Weekly Web Harvest for 2024-01-21

  • Excavating AI
    The contrast between Magritte and the physiognomists’ approach to representation speaks to two very different conceptions of the fundamental relationship between images and their labels, and of representation itself. For the physiognomists, there was an underlying faith that the relationship between an image of a person and the character of that person was inscribed in the images themselves. Magritte’s assumption was almost diametrically opposed: that images in and of themselves have, at best, a very unstable relationship to the things seem to represent, one that can be sculpted by whoever has the power to say what a particular image means. For Magritte, the meaning of images is relational, open to contestation. At first blush, Magritte’s painting might seem like a simple semiotic stunt, but the underlying dynamic Magritte underlines in the painting points to a much broader politics of representation and self-representation.

  • Did an AI write that hour-long “George Carlin” special? I’m not convinced. | Ars Technica
    At this point, we’re all used to countless examples of people trying to pass off AI-generated content as human-made. This, I think, is something rarer and more interesting: A Victor/Victoria-style situation where a human is imitating an AI that is imitating another human.
  • Poachers Who Shot 100-Plus Ducks Over Bait Posted Pile Pics, Got Caught
    A weird mix of social media and trail cameras.

    “I figured they probably got tipped off and had seen me going in on adjoining property, because cameras were everywhere,” says Goszka, who describes the investigation as a mixture of old-fashioned bootwork and new technology. “We ended up getting enough information to execute a search warrant, got the target’s phone, and from there the targets confessed. We had all the pictures and text messages. The federal government got involved and the targets turned more evidence in and the rest fell into place … When you get into peoples’ cell phones, you find all kinds of information.” 

  • Overview of GAN Structure  |  Machine Learning  |  Google for Developers
    With a structure like this, I’m not sure how AI detection of AI would ever work. I think that any improvement in detection would seem to result in an improvement in generation.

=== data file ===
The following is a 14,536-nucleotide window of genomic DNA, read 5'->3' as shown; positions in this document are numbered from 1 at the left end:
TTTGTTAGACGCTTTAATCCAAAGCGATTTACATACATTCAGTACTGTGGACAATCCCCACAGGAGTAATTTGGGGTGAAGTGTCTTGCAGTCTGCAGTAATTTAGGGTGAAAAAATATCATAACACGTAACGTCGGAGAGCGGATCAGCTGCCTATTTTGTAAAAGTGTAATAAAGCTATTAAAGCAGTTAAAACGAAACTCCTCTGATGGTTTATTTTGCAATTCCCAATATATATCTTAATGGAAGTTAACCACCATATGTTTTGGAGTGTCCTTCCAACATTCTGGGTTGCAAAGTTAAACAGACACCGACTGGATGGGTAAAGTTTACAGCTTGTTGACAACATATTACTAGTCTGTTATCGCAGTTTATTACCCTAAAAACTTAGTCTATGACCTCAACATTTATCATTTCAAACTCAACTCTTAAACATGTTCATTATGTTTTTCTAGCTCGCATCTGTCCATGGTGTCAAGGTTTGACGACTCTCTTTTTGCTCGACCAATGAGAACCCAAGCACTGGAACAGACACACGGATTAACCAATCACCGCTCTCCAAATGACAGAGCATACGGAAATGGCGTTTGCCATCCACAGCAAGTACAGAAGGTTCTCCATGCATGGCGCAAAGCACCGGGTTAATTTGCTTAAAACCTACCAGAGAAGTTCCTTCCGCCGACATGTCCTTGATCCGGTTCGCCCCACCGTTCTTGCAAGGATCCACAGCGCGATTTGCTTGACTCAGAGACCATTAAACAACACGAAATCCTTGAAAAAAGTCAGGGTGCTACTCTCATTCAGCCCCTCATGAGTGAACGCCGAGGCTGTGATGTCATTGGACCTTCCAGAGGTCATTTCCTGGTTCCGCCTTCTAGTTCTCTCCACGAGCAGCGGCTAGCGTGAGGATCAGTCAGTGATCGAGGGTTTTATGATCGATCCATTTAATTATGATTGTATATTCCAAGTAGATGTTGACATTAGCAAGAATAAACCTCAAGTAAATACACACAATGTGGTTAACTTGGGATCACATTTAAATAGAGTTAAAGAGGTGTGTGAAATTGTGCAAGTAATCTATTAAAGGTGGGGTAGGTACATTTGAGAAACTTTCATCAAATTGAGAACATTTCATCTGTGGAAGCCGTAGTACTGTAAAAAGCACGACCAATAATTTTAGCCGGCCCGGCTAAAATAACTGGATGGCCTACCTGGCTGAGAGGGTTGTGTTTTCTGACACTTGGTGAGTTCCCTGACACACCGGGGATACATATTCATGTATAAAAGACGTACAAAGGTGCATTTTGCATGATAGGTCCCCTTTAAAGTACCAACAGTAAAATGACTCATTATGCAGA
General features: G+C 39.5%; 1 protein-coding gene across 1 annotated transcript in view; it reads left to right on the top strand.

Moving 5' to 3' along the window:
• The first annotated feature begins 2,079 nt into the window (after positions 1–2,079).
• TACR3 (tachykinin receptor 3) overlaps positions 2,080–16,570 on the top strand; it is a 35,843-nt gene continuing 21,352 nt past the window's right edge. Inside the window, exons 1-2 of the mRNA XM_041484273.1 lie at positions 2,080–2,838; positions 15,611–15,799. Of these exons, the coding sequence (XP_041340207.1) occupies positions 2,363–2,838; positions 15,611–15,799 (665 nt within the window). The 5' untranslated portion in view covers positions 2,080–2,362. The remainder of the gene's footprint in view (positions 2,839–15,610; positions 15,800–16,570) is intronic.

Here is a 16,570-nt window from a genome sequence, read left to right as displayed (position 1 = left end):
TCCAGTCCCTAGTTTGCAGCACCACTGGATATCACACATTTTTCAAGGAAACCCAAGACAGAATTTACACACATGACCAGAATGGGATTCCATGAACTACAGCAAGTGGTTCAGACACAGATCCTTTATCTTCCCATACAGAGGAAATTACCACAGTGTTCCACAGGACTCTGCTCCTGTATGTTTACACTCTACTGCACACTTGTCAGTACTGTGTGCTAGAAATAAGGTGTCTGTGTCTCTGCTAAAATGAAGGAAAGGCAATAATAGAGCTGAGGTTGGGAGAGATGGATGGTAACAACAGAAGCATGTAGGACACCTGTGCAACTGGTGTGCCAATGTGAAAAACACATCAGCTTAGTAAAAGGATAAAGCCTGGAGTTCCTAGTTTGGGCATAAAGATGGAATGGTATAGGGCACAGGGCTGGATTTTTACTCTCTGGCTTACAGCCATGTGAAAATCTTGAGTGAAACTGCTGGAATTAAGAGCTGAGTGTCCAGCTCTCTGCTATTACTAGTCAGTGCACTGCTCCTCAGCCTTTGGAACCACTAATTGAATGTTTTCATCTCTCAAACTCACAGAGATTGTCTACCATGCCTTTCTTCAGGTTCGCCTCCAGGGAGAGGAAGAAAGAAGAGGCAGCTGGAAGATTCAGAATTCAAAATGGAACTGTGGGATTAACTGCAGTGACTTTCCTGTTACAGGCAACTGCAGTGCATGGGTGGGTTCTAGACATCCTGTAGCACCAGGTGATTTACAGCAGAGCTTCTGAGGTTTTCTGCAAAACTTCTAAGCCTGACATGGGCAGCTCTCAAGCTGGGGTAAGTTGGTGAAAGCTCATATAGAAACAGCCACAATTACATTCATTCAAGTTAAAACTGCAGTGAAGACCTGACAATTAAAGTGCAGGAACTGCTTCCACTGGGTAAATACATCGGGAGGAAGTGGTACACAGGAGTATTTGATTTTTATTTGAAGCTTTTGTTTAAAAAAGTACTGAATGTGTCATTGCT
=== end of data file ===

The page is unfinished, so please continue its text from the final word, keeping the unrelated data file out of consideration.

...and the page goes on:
• On the internet, nobody knows you’re a human – The Verge
    For Danisha Carter, a TikToker who shares social commentary, speculation about whether or not she was a human started when she had just 10,000 TikTok followers. Viewers started asking if she was an android, accusing her of giving off “AI vibes,” and even asking her to film herself doing a CAPTCHA. “I thought it was kind of cool,” she admitted over a video call.

  • AI girlfriends are here – but there’s a dark side to virtual companions | Arwa Mahdawi | The Guardian
    Quartz went on to note that “the AI girlfriend bots go against OpenAI’s usage policy … The company bans GPTs ‘dedicated to fostering romantic companionship or performing regulated activities’.”

    Flooding is a little bit of an exaggeration for what’s going on. I’d say the term “moderate smattering” is rather more accurate. There are about eight or so “girlfriend” AI chatbots on the site including Judy; Secret Girlfriend Sua; Your AI Girlfriend, Tsu and Your girlfriend Scarlett.

    What exactly do these chatbots do? Well, whatever you like – within the realms of a computer interface. Your girlfriend Scarlett, for example, describes itself as “Your devoted girlfriend, always eager to please you in every way imaginable”. They chat to you and simulate a relationship. While digital girlfriends tend to get all the headlines, there are also male versions. The GPT store includes chatbots like Boyfriend Ben, for example: “A caring virtual boyfriend with a flair for emojis.”

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